Reporting from the Denver Film Festival.
The animation is stunning. Fluid lines connect all different styles and textures: pencil drawings, cutouts, and computer-generated images. Some of them are on black backgrounds; some of them overlap archival footage of Montreal—the second-largest French-speaking city in the universe—and the thousands of islands that make up the archipelago.
Over these images, a stream of consciousness narration. Sometimes it’s ideas and musings snatched from the flow. Sometimes, it’s diary entries. There’s even a running discussion between the main narrator (Florence Blain Mbaye) and a male voice (Mattis Savard-Verhoeven). The components are abstract, fragments of larger vignettes maybe, that feel like they were disassembled, jumbled, and then spread out at random.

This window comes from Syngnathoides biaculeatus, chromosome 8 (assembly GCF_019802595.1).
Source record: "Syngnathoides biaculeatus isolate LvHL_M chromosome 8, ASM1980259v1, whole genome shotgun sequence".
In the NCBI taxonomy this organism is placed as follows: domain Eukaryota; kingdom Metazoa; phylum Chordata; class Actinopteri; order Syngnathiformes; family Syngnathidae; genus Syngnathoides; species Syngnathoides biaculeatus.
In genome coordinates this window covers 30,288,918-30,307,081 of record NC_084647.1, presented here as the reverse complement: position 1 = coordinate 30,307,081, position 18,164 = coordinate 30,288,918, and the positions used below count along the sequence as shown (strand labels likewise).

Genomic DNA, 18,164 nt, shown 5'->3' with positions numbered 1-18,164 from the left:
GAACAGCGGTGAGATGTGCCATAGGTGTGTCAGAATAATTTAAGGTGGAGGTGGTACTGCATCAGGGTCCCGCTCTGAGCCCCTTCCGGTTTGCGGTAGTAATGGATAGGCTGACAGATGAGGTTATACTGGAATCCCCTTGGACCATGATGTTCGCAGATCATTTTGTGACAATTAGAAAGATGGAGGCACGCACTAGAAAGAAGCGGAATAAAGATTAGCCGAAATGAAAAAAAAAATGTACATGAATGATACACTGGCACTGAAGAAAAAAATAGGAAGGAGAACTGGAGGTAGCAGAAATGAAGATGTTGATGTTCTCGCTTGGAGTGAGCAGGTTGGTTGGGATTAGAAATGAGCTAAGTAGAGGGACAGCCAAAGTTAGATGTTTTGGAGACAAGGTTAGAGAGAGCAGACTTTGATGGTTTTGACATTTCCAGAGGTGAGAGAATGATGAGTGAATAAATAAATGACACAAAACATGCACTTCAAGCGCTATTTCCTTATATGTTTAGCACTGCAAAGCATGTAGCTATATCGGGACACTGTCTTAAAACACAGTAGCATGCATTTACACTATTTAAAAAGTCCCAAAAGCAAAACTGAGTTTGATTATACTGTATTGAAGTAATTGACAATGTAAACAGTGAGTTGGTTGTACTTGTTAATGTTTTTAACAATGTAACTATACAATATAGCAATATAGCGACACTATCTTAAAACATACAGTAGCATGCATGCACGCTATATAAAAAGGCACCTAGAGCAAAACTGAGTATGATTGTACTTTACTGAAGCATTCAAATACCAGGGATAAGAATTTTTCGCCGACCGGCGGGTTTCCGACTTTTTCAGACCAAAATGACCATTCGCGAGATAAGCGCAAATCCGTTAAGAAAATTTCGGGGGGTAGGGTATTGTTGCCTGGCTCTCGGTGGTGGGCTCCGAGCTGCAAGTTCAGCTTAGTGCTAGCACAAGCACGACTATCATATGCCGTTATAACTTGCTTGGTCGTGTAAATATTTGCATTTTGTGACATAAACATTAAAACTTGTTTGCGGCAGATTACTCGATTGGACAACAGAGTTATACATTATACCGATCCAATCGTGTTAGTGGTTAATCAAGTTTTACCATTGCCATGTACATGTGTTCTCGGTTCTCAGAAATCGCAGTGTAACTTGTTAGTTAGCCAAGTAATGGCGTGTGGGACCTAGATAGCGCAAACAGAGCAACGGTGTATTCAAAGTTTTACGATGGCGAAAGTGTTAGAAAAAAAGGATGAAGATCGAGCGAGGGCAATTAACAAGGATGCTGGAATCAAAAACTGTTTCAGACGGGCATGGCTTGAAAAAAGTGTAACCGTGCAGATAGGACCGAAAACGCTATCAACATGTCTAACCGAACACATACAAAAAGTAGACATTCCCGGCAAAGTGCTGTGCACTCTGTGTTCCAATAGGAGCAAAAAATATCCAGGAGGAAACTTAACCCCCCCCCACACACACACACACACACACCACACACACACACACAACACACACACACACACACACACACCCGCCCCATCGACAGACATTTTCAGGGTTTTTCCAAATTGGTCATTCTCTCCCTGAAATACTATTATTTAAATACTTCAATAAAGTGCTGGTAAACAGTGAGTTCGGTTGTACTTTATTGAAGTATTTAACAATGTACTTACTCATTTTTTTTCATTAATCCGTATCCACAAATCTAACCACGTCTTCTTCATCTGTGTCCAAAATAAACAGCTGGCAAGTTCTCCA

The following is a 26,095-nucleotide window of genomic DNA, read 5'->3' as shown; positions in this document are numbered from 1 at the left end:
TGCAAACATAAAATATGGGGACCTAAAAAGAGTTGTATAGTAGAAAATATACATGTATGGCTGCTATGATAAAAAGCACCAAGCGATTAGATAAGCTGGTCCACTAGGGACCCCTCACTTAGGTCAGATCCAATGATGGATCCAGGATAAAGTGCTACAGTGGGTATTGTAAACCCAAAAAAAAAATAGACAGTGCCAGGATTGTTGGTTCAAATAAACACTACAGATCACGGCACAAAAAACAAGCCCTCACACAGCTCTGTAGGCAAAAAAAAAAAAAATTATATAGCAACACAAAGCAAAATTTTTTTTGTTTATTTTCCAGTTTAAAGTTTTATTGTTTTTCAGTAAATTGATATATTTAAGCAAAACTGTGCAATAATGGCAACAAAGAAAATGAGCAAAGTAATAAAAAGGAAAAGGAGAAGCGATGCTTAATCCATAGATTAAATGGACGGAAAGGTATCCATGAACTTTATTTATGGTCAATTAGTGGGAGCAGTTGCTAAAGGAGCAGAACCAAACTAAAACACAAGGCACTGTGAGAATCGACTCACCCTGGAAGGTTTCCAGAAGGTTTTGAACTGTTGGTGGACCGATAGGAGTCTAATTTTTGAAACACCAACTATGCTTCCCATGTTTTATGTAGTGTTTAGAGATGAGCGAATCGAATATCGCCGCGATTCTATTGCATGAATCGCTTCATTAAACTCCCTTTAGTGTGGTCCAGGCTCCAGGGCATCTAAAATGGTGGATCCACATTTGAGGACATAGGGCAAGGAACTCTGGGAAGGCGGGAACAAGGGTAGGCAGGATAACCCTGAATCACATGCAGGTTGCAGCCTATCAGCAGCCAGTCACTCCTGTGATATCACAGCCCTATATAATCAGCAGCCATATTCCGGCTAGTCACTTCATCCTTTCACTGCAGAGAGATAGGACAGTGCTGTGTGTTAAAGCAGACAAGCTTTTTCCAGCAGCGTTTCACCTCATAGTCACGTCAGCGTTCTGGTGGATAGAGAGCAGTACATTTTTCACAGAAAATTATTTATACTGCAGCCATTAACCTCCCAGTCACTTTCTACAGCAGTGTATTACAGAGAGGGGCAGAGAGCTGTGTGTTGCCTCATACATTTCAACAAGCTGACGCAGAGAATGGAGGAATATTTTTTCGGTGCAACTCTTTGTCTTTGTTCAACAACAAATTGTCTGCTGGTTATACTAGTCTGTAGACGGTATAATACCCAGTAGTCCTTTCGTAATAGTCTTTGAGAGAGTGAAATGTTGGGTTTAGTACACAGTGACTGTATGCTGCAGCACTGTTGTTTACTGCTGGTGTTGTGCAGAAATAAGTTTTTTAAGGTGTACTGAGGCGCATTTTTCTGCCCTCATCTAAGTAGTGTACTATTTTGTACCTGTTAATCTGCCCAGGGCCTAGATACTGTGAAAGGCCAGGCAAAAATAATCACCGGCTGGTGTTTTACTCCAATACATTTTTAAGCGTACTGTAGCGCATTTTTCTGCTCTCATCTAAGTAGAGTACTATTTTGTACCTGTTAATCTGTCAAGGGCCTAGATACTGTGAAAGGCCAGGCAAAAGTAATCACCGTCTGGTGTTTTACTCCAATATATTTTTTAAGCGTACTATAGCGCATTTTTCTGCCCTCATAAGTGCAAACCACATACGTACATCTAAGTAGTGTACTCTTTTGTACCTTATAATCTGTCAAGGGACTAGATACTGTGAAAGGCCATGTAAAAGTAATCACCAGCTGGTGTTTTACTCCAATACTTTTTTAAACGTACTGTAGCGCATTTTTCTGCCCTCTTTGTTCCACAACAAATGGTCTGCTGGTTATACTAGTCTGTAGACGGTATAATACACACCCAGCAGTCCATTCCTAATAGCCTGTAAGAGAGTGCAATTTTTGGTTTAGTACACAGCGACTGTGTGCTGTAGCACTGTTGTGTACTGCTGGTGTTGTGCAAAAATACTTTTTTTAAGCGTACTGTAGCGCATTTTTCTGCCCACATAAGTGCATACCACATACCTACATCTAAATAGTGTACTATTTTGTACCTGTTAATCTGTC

Written and directed by Félix Dufour-Laperrière, Archipelago uses narration that doesn’t necessarily inform the images, and images that don’t necessarily illustrate the narration. Instead, the two aim to create a third layer, one unique to itself. An interesting approach, but it feels disconnected and distracting more than anything else.